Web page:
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Planting Dandelions: Field Notes From a Semi-Domesticated Life Hardcover – April 28, 2011


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Product Details

  • Hardcover: 256 pages
  • Publisher: Riverhead Hardcover; First Edition edition (April 28, 2011)
  • Language: English
  • ISBN-10: 1594488002
  • ISBN-13: 978-1594488009
  • Product Dimensions: 5.8 x 0.9 x 8.4 inches
  • Shipping Weight: 13.6 ounces
  • Average Customer Review: 4.0 out of 5 stars  See all reviews (20 customer reviews)
  • Amazon Best Sellers Rank: #1,506,864 in Books (See Top 100 in Books)

Editorial Reviews

Review

"[This is a] hilarious, searing essay collection. . . . [Pittman's] tales of modern motherhood are fearless and addictive."
-People (four stars)

"In this wry, warts-and-all memoir, Good Housekeeping contributing writer Kyran Pittman offers up snapshots from her life, and she is nothing if not very, very human. ...[Her] confessional tone is balanced with her clear affection for family life in all its messiness. Now a mommy of three, Pittman is just as passionate when writing about life in suburbia as when musing on postpartum sex...Being a mom isn't always (or even usually) glamorous, but Pittman recognizes the beauty of family life in this interesting, funny and fresh entry in the mommy memoir genre."
-Bookpage

"Crisp, witty dispatches from the domestic front by a former wild child. . . . The author writes with an acerbic intellect, blending self-deprecation with reflective back-patting into cohesive life stories that are relatable and, thankfully, usually funny."
-Kirkus

"Kyran Pittman is a fresh new voice in non-fiction-honest, intimate, and thoroughly smart. Her self-perception and integrity make us cheer her on as she goes through her domestic trials-and at the same time feel confident that she will emerge from them unscathed. I highly recommend this book."
-Amy Sohn, author of Prospect Park West

"Kyran Pittman is a warm, honest, very funny writer. I loved her book."
-Julie Klam, author of You Had Me at Woof

"Kyran Pittman's searingly honest confessionals, and her expert wit, should serve as a model and inspiration for all the former 'bad girls' who've crossed over into motherhood."
-Neal Pollack, author of Alternadad --This text refers to an out of print or unavailable edition of this title.

About the Author

Kyran Pittman is a contributing writer for Good Housekeeping. She lives in Arkansas with her husband and three children.

More About the Author

A stranger in the strange land of motherhood, marriage and the white picket fence. Contributor to Good Housekeeping magazine, keeper of a book of days at PlantingDandelions.com, and idle prattler at twitter.com/kyranpittman. See KyranPittman.com for full biography, schedule of events, book excerpt and more.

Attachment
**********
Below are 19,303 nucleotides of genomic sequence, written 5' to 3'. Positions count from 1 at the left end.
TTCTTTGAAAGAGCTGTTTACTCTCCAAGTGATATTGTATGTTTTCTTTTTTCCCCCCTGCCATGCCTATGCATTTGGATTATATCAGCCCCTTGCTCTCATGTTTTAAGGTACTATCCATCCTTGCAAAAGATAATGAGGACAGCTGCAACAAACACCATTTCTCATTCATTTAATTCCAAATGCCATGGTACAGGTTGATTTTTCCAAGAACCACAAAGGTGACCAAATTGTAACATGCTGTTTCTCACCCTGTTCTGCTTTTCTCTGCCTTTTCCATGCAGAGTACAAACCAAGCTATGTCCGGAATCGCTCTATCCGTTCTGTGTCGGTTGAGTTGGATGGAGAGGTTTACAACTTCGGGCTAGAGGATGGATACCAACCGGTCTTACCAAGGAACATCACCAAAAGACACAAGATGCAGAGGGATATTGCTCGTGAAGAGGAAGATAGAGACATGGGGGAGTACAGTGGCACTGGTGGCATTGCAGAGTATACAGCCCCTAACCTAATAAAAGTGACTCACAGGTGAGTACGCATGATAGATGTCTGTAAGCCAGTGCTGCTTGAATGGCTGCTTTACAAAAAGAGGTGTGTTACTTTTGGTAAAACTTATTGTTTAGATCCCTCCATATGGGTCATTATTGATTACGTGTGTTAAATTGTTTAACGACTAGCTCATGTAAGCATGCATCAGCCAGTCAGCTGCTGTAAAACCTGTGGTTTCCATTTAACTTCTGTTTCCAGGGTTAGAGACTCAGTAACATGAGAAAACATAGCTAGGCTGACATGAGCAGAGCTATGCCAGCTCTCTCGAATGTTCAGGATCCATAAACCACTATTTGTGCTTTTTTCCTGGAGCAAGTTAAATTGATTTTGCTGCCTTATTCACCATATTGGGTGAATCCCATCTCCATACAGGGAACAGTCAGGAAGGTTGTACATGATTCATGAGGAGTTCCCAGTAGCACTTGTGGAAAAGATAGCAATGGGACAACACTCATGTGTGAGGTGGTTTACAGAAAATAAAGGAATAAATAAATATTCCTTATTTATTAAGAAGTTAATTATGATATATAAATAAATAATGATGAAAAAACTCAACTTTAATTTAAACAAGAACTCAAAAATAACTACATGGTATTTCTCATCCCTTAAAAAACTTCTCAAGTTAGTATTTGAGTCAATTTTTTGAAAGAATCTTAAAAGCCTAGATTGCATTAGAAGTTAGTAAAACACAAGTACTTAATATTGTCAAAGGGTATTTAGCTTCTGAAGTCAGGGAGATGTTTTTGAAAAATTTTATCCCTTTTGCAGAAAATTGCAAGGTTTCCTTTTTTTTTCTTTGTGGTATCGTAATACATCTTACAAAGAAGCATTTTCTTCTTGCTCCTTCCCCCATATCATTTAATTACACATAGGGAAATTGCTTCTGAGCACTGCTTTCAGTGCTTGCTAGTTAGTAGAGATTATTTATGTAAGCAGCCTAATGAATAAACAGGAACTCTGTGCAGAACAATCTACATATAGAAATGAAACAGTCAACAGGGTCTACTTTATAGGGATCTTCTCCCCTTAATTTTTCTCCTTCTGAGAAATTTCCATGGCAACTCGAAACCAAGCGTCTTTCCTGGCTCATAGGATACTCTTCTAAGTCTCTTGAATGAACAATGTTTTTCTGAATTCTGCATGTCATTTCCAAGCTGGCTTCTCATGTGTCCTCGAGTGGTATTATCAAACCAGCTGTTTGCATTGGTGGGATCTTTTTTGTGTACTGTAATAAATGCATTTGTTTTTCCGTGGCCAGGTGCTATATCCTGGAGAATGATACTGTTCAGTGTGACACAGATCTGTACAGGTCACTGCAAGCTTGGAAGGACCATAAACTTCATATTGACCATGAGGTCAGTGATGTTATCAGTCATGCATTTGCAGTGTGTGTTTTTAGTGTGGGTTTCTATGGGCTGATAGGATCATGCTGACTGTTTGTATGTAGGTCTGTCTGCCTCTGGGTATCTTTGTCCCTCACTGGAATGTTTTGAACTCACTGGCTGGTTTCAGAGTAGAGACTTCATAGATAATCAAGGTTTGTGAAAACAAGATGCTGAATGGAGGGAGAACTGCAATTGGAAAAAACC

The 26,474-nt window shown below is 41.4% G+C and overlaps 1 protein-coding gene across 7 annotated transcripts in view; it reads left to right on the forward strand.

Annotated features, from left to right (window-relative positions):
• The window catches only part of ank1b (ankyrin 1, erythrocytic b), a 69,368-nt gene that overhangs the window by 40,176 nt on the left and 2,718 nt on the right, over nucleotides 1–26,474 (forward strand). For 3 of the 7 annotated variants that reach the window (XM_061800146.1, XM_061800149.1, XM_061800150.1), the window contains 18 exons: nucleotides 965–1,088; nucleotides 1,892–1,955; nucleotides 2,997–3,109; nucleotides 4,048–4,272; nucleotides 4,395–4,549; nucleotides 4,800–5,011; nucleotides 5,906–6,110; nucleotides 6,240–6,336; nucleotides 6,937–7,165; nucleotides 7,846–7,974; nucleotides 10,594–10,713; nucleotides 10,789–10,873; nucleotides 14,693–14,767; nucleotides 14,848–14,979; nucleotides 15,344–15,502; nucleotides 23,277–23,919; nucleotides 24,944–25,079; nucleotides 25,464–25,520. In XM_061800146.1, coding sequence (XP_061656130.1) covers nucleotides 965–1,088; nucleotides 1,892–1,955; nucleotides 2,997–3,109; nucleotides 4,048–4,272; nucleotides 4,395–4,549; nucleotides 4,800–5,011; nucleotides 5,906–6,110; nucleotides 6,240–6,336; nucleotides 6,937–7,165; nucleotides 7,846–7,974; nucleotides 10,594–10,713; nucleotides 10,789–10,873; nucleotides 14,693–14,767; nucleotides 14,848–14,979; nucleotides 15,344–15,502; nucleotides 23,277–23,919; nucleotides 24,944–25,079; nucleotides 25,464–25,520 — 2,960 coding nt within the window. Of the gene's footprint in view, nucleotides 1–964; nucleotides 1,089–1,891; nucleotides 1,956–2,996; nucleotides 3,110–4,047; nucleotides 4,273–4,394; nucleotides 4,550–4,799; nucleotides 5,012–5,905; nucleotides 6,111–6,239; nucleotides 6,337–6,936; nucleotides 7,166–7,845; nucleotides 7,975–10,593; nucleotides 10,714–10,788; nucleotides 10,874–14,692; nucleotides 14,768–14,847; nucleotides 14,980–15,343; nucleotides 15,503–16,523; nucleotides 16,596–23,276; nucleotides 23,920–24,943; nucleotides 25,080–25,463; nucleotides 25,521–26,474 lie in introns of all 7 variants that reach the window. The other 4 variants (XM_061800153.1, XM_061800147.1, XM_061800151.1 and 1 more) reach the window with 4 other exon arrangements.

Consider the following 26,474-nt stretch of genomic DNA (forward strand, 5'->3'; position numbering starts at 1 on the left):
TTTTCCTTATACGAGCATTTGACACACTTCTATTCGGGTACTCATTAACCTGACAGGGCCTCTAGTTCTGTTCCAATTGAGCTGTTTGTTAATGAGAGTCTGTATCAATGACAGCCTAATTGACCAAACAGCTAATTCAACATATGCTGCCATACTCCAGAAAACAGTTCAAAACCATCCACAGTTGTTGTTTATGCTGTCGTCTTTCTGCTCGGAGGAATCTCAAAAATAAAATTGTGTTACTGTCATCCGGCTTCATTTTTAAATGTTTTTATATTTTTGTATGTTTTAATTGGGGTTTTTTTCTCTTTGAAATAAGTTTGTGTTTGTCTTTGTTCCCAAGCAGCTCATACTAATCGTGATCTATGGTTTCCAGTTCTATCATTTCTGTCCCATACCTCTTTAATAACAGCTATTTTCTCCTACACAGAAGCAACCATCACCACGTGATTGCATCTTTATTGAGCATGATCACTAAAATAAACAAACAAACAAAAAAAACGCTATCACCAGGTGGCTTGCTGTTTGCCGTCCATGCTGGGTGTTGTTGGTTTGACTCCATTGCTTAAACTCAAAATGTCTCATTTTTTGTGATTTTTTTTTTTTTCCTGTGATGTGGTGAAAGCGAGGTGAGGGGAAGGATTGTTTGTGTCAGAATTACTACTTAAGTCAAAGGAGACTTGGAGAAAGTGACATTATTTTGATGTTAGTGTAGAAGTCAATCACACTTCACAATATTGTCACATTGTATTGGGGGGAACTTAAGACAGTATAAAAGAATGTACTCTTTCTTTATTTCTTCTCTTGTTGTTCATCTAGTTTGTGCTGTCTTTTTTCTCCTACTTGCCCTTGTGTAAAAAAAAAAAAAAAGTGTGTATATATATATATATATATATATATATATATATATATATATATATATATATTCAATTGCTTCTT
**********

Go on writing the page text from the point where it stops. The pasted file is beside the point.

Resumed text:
Customer Reviews

Very enjoyable and funny!
Florissant64
This is an honest book about a real person, who came to marriage and motherhood full of flaws, incongruities, and fear.
Charles G. Campbell
It is just a narrative of the author's personal life which I did not find very remarkable.
Boomer reader

Most Helpful Customer Reviews

7 of 7 people found the following review helpful By Charles G. Campbell on April 29, 2011
Format: Hardcover Verified Purchase
This is a wonderful book. There are two main reasons. Well, maybe three. First of all, it is by a gifted writer, who can make her readers laugh out loud and cry immediately afterwards. Second, this is a courageous memoir about a woman who just wasn't "cut out" to be a mother, but then discovered just how thrilling being a Mother can be. Third, Kyran Pittman has the courage to admit things about herself that all of us can relate to, but few of us would share. This is an honest book about a real person, who came to marriage and motherhood full of flaws, incongruities, and fear. And she triumphed. If this book doesn't become a best seller,I will lose a lot of bets.
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11 of 14 people found the following review helpful By Amy Bee-Dot on May 5, 2011
Format: Hardcover Verified Purchase
I have to start this book review with a big disclosure: I am friends with Kyran Pittman, the author of Planting Dandelions. She and I have much in common, including long distance love affairs, immigration issues and a house full of testosterone. Since her book is a story about her and her family, and because before reading it I already knew that I loved her and her family, my review is, by default, biased.

That disclaimer out of the way,Planting Dandelions is one of the worst memoirs I've ever read. Just kidding! It's actually one of the best. And I really wouldn't say that if it weren't true.

The title of Kyran's book refers to her long time love of the tiny-yet-hardy plant that many consider to be a weed, but that she considers a flower. The dandelion has become a bit of a metaphor for her life, a reminder that one doesn't have to be like everyone else on the block, that beauty really is in the eye of the beholder, and that wishing is a worthwhile activity.